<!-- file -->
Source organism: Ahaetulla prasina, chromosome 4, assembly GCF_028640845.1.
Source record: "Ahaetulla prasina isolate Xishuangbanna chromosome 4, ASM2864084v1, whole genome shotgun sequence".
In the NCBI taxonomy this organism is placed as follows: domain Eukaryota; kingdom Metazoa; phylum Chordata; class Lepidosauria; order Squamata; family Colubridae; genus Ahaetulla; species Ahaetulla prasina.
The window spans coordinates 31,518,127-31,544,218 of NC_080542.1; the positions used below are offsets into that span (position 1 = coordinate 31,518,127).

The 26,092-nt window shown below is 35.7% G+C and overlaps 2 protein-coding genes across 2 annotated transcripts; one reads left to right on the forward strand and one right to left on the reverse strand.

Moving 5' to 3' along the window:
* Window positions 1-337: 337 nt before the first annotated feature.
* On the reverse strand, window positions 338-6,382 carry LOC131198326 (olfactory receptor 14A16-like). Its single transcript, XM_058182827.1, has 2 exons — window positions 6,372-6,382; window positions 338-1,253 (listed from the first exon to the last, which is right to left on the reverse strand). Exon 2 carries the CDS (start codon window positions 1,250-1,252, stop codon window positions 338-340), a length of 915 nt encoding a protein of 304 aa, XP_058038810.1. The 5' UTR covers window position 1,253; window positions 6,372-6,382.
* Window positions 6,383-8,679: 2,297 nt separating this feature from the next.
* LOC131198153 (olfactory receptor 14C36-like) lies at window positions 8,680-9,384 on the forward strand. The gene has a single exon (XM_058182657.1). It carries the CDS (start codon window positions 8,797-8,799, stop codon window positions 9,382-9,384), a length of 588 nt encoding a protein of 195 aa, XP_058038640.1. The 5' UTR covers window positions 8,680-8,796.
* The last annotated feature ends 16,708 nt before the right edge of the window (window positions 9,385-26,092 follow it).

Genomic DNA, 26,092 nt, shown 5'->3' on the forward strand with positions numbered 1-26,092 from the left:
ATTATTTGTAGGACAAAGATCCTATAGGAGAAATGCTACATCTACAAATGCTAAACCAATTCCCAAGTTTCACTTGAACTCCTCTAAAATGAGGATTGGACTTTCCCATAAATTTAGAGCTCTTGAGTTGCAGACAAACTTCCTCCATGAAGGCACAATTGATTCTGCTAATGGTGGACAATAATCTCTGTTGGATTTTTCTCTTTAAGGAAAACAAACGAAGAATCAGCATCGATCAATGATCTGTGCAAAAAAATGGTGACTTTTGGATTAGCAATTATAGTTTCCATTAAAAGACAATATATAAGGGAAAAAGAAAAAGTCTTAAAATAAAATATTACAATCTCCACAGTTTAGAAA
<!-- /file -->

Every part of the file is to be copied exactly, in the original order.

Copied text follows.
Source organism: Ahaetulla prasina, chromosome 4, assembly GCF_028640845.1.
Source record: "Ahaetulla prasina isolate Xishuangbanna chromosome 4, ASM2864084v1, whole genome shotgun sequence".
In the NCBI taxonomy this organism is placed as follows: domain Eukaryota; kingdom Metazoa; phylum Chordata; class Lepidosauria; order Squamata; family Colubridae; genus Ahaetulla; species Ahaetulla prasina.
The window spans coordinates 31,518,127-31,544,218 of NC_080542.1; the positions used below are offsets into that span (position 1 = coordinate 31,518,127).

The 26,092-nt window shown below is 35.7% G+C and overlaps 2 protein-coding genes across 2 annotated transcripts; one reads left to right on the forward strand and one right to left on the reverse strand.

Moving 5' to 3' along the window:
* Window positions 1-337: 337 nt before the first annotated feature.
* On the reverse strand, window positions 338-6,382 carry LOC131198326 (olfactory receptor 14A16-like). Its single transcript, XM_058182827.1, has 2 exons — window positions 6,372-6,382; window positions 338-1,253 (listed from the first exon to the last, which is right to left on the reverse strand). Exon 2 carries the CDS (start codon window positions 1,250-1,252, stop codon window positions 338-340), a length of 915 nt encoding a protein of 304 aa, XP_058038810.1. The 5' UTR covers window position 1,253; window positions 6,372-6,382.
* Window positions 6,383-8,679: 2,297 nt separating this feature from the next.
* LOC131198153 (olfactory receptor 14C36-like) lies at window positions 8,680-9,384 on the forward strand. The gene has a single exon (XM_058182657.1). It carries the CDS (start codon window positions 8,797-8,799, stop codon window positions 9,382-9,384), a length of 588 nt encoding a protein of 195 aa, XP_058038640.1. The 5' UTR covers window positions 8,680-8,796.
* The last annotated feature ends 16,708 nt before the right edge of the window (window positions 9,385-26,092 follow it).

Genomic DNA, 26,092 nt, shown 5'->3' on the forward strand with positions numbered 1-26,092 from the left:
ATTATTTGTAGGACAAAGATCCTATAGGAGAAATGCTACATCTACAAATGCTAAACCAATTCCCAAGTTTCACTTGAACTCCTCTAAAATGAGGATTGGACTTTCCCATAAATTTAGAGCTCTTGAGTTGCAGACAAACTTCCTCCATGAAGGCACAATTGATTCTGCTAATGGTGGACAATAATCTCTGTTGGATTTTTCTCTTTAAGGAAAACAAACGAAGAATCAGCATCGATCAATGATCTGTGCAAAAAAATGGTGACTTTTGGATTAGCAATTATAGTTTCCATTAAAAGACAATATATAAGGGAAAAAGAAAAAGTCTTAAAATAAAATATTACAATCTCCACAGTTTAGAAA